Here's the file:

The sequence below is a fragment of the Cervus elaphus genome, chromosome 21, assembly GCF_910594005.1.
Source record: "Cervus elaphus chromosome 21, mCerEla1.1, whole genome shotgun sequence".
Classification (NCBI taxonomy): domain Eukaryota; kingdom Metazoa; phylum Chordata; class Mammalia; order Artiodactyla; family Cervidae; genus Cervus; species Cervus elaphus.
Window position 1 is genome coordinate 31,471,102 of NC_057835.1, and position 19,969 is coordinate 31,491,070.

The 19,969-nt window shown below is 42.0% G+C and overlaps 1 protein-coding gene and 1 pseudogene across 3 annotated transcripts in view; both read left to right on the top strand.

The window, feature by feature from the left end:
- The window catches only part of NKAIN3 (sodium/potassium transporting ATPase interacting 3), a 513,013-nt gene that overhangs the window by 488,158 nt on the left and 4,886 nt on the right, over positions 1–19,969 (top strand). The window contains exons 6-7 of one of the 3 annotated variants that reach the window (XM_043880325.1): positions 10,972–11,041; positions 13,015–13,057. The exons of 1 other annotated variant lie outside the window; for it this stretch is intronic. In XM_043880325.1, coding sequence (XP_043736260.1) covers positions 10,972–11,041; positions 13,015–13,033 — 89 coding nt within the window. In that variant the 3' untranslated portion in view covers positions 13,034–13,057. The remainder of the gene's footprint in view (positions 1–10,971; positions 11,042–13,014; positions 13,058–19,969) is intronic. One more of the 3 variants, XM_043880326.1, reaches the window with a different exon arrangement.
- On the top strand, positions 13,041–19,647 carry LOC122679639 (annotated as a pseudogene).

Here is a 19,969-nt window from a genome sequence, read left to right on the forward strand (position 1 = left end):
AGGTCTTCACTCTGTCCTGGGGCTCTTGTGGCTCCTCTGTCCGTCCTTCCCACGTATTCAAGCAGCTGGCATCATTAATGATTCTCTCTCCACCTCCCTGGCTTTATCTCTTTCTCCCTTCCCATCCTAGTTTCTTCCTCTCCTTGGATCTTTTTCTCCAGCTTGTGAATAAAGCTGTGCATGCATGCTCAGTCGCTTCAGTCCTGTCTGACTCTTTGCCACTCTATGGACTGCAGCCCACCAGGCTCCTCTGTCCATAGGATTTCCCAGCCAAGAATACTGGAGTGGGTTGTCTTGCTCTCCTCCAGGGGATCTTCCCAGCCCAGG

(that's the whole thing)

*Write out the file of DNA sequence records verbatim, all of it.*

The sequence below is a fragment of the Cervus elaphus genome, chromosome 21, assembly GCF_910594005.1.
Source record: "Cervus elaphus chromosome 21, mCerEla1.1, whole genome shotgun sequence".
Classification (NCBI taxonomy): domain Eukaryota; kingdom Metazoa; phylum Chordata; class Mammalia; order Artiodactyla; family Cervidae; genus Cervus; species Cervus elaphus.
Window position 1 is genome coordinate 31,471,102 of NC_057835.1, and position 19,969 is coordinate 31,491,070.

The 19,969-nt window shown below is 42.0% G+C and overlaps 1 protein-coding gene and 1 pseudogene across 3 annotated transcripts in view; both read left to right on the top strand.

The window, feature by feature from the left end:
- The window catches only part of NKAIN3 (sodium/potassium transporting ATPase interacting 3), a 513,013-nt gene that overhangs the window by 488,158 nt on the left and 4,886 nt on the right, over positions 1–19,969 (top strand). The window contains exons 6-7 of one of the 3 annotated variants that reach the window (XM_043880325.1): positions 10,972–11,041; positions 13,015–13,057. The exons of 1 other annotated variant lie outside the window; for it this stretch is intronic. In XM_043880325.1, coding sequence (XP_043736260.1) covers positions 10,972–11,041; positions 13,015–13,033 — 89 coding nt within the window. In that variant the 3' untranslated portion in view covers positions 13,034–13,057. The remainder of the gene's footprint in view (positions 1–10,971; positions 11,042–13,014; positions 13,058–19,969) is intronic. One more of the 3 variants, XM_043880326.1, reaches the window with a different exon arrangement.
- On the top strand, positions 13,041–19,647 carry LOC122679639 (annotated as a pseudogene).

Here is a 19,969-nt window from a genome sequence, read left to right on the forward strand (position 1 = left end):
AGGTCTTCACTCTGTCCTGGGGCTCTTGTGGCTCCTCTGTCCGTCCTTCCCACGTATTCAAGCAGCTGGCATCATTAATGATTCTCTCTCCACCTCCCTGGCTTTATCTCTTTCTCCCTTCCCATCCTAGTTTCTTCCTCTCCTTGGATCTTTTTCTCCAGCTTGTGAATAAAGCTGTGCATGCATGCTCAGTCGCTTCAGTCCTGTCTGACTCTTTGCCACTCTATGGACTGCAGCCCACCAGGCTCCTCTGTCCATAGGATTTCCCAGCCAAGAATACTGGAGTGGGTTGTCTTGCTCTCCTCCAGGGGATCTTCCCAGCCCAGG